Making sense of how we see the world

8 July 2022



We are a step closer to understanding how our brain interprets the visual world, thanks to research at The University of Queensland’s Queensland Brain Institute (QBI).

By using refined electrical recording techniques, researchers have studied how nerve cells in a rabbit’s eye respond differently to patterns of visual stimuli.

Professor Stephen Williams
Professor Stephen Williams

Professor Stephen Williams said the research team had discovered how two related classes of ganglion cells – the final output neurons of the retina – share the task of processing, coding, and conveying visual information to the brain.

“A rabbit’s sustained ganglion cells have incredibly active dendrites -- the branch-like extensions that conduct electrical signals toward the cell body,” he said.

“This allows sustained ganglion cells to react exquisitely to the motion of visual objects – allowing, for example, the detection of a bird of prey hundreds of metres from the rabbit.

“In contrast, we found that transient ganglion cells have electrically inactive dendrites, and so these cells cannot respond to small moving objects. Surprisingly however, transient cells respond when a large visual object looms towards the rabbit’s eye – such as when an eagle swoops to make a final attack.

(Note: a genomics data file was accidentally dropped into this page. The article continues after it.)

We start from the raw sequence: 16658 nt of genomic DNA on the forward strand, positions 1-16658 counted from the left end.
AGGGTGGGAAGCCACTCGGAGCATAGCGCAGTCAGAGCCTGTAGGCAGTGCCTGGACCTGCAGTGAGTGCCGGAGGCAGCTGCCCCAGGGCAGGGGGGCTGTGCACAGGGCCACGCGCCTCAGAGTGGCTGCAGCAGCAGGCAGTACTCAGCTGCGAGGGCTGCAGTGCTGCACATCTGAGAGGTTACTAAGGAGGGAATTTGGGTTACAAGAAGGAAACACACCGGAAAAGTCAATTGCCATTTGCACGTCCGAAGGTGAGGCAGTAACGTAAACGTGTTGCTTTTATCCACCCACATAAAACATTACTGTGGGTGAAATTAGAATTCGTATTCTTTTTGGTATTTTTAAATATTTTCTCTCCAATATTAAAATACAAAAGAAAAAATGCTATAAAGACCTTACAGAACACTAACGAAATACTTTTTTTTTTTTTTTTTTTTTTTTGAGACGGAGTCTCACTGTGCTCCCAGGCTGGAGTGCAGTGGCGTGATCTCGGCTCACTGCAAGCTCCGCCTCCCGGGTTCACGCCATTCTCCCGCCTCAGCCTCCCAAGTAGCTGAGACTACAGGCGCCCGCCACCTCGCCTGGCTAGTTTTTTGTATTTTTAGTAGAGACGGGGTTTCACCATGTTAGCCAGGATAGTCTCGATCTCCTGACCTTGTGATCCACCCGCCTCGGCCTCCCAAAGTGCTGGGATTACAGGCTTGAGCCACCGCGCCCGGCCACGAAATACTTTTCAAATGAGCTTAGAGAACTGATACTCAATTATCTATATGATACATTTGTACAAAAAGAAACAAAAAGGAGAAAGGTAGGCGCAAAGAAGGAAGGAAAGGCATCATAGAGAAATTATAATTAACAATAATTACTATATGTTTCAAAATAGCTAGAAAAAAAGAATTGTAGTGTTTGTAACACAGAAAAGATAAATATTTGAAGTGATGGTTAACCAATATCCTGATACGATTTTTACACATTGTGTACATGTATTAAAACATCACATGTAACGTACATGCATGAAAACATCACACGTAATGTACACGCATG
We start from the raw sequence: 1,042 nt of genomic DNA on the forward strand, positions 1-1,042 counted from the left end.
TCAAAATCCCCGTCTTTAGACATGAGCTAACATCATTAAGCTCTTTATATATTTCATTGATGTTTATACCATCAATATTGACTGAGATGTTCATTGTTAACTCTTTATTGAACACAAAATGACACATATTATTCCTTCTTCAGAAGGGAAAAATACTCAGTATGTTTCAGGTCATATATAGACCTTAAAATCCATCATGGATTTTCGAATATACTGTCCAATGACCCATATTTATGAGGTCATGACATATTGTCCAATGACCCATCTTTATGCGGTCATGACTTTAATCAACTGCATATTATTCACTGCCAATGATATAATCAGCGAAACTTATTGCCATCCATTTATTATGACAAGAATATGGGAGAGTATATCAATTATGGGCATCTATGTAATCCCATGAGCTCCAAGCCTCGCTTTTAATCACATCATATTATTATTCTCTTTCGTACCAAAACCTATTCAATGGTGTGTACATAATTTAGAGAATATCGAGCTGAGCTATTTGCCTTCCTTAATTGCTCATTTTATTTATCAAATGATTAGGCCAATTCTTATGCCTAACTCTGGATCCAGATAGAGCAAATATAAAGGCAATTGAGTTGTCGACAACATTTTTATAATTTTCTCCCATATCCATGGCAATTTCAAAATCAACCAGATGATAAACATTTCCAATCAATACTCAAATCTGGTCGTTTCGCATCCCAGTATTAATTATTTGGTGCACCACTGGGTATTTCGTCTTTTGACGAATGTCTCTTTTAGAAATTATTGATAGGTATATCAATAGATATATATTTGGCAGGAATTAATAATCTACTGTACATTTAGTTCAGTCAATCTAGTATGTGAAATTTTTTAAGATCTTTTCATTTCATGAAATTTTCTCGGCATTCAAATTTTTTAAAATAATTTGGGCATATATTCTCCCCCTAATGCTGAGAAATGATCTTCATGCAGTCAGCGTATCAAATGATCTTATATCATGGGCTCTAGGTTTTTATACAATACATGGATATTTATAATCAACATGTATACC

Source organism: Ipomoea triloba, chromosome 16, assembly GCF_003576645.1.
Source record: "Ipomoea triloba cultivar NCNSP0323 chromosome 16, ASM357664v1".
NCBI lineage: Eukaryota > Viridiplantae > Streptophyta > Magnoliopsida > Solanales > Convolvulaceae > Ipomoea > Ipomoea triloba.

“Importantly we find that through the rich, cell-class-specific expression of the electrical activity of dendrites, ganglion cells execute computations important for an animal’s survival, working in tandem to convey salient visual information to the higher brain.

“The way the rabbit’s retinal circuitry achieves these computations is both energy and anatomically efficient, through the tiling of ganglion cells across the retinal surface.

“These computations are made not just at one point in visual space, but at all points across the field of vision, allowing sustained ganglion cells to convey an uninterrupted code of information to the brain about where the eagle is.”

As the retinal circuit is similar across mammals, the next step for the researchers is to test these findings in people.

Professor Williams said biological discoveries like this also have wider implications, for example, in the development of artificial intelligence.

“Modern algorithms are beginning to use these biological principles to create more efficient, robust computing systems,” he said.

This research builds on previous research showing dendrites have powerful processing capabilities integral to how neuronal circuits in the brain process information.

Their latest study was published in Neuron (10.1016/j.neuron.2022.06.009) as “Light-evoked dendritic spikes in sustained but not transient rabbit retinal ganglion cells.”

Media: QBI Communications,, Elaine Pye +61 (0)415 222 606, Merrett Pye +61 (0)422 096 049.